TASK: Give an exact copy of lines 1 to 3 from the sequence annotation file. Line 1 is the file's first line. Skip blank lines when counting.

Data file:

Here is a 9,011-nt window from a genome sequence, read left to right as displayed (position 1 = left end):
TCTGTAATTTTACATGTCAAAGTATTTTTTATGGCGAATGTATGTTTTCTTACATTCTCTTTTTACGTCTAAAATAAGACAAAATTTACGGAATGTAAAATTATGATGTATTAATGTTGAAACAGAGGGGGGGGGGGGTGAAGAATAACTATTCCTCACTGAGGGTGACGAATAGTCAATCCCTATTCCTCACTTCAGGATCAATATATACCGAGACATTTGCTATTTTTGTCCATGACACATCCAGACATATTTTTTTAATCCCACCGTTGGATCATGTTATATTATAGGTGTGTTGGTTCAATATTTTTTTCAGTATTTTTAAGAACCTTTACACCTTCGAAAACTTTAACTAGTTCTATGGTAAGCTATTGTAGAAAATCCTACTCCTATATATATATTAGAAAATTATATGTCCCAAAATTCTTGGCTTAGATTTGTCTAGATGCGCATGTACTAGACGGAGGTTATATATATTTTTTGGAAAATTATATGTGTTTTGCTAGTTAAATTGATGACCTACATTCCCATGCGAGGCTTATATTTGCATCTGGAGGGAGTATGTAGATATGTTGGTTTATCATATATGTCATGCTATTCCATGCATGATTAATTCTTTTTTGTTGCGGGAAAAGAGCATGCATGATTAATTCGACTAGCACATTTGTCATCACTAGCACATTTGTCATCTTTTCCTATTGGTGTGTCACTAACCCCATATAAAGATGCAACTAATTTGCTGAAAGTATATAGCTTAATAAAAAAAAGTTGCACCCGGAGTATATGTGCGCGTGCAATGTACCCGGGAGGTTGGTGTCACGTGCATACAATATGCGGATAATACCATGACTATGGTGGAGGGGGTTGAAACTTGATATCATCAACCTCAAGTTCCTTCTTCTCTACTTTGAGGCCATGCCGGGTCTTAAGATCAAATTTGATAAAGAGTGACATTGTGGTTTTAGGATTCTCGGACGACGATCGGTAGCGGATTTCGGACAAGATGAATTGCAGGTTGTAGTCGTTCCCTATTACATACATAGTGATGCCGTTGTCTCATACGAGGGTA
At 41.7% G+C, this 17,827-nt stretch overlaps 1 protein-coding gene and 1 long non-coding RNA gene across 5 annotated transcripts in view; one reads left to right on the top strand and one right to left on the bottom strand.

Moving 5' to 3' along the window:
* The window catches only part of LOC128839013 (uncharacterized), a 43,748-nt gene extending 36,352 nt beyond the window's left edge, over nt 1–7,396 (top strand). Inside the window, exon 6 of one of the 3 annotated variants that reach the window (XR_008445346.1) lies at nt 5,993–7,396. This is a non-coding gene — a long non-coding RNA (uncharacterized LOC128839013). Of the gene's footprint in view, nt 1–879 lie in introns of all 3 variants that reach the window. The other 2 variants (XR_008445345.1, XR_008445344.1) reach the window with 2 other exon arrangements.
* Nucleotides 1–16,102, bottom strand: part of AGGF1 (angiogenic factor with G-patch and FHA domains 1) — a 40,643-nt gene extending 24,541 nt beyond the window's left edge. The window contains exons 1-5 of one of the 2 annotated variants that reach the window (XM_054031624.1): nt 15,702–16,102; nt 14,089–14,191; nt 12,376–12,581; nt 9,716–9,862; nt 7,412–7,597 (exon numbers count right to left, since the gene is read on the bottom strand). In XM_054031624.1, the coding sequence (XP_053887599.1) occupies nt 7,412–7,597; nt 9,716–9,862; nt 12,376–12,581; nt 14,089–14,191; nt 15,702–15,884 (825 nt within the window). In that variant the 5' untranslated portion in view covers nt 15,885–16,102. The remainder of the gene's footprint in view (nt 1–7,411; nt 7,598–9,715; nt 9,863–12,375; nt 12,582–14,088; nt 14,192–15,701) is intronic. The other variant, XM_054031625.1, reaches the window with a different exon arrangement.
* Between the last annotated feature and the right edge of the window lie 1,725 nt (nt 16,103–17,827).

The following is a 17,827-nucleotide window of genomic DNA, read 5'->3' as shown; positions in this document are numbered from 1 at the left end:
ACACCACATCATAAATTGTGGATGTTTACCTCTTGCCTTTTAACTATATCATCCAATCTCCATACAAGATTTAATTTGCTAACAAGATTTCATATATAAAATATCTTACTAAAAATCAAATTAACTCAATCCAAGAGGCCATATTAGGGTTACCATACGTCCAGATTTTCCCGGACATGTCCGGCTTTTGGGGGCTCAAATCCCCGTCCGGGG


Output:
Here is a 9,011-nt window from a genome sequence, read left to right as displayed (position 1 = left end):
TCTGTAATTTTACATGTCAAAGTATTTTTTATGGCGAATGTATGTTTTCTTACATTCTCTTTTTACGTCTAAAATAAGACAAAATTTACGGAATGTAAAATTATGATGTATTAATGTTGAAACAGAGGGGGGGGGGGGTGAAGAATAACTATTCCTCACTGAGGGTGACGAATAGTCAATCCCTATTCCTCACTTCAGGATCAATATATACCGAGACATTTGCTATTTTTGTCCATGACACATCCAGACATATTTTTTTAATCCCACCGTTGGATCATGTTATATTATAGGTGTGTTGGTTCAATATTTTTTTCAGTATTTTTAAGAACCTTTACACCTTCGAAAACTTTAACTAGTTCTATGGTAAGCTATTGTAGAAAATCCTACTCCTATATATATATTAGAAAATTATATGTCCCAAAATTCTTGGCTTAGATTTGTCTAGATGCGCATGTACTAGACGGAGGTTATATATATTTTTTGGAAAATTATATGTGTTTTGCTAGTTAAATTGATGACCTACATTCCCATGCGAGGCTTATATTTGCATCTGGAGGGAGTATGTAGATATGTTGGTTTATCATATATGTCATGCTATTCCATGCATGATTAATTCTTTTTTGTTGCGGGAAAAGAGCATGCATGATTAATTCGACTAGCACATTTGTCATCACTAGCACATTTGTCATCTTTTCCTATTGGTGTGTCACTAACCCCATATAAAGATGCAACTAATTTGCTGAAAGTATATAGCTTAATAAAAAAAAGTTGCACCCGGAGTATATGTGCGCGTGCAATGTACCCGGGAGGTTGGTGTCACGTGCATACAATATGCGGATAATACCATGACTATGGTGGAGGGGGTTGAAACTTGATATCATCAACCTCAAGTTCCTTCTTCTCTACTTTGAGGCCATGCCGGGTCTTAAGATCAAATTTGATAAAGAGTGACATTGTGGTTTTAGGATTCTCGGACGACGATCGGTAGCGGATTTCGGACAAGATGAATTGCAGGTTGTAGTCGTTCCCTATTACATACATAGTGATGCCGTTGTCTCATACGAGGGTA
At 41.7% G+C, this 17,827-nt stretch overlaps 1 protein-coding gene and 1 long non-coding RNA gene across 5 annotated transcripts in view; one reads left to right on the top strand and one right to left on the bottom strand.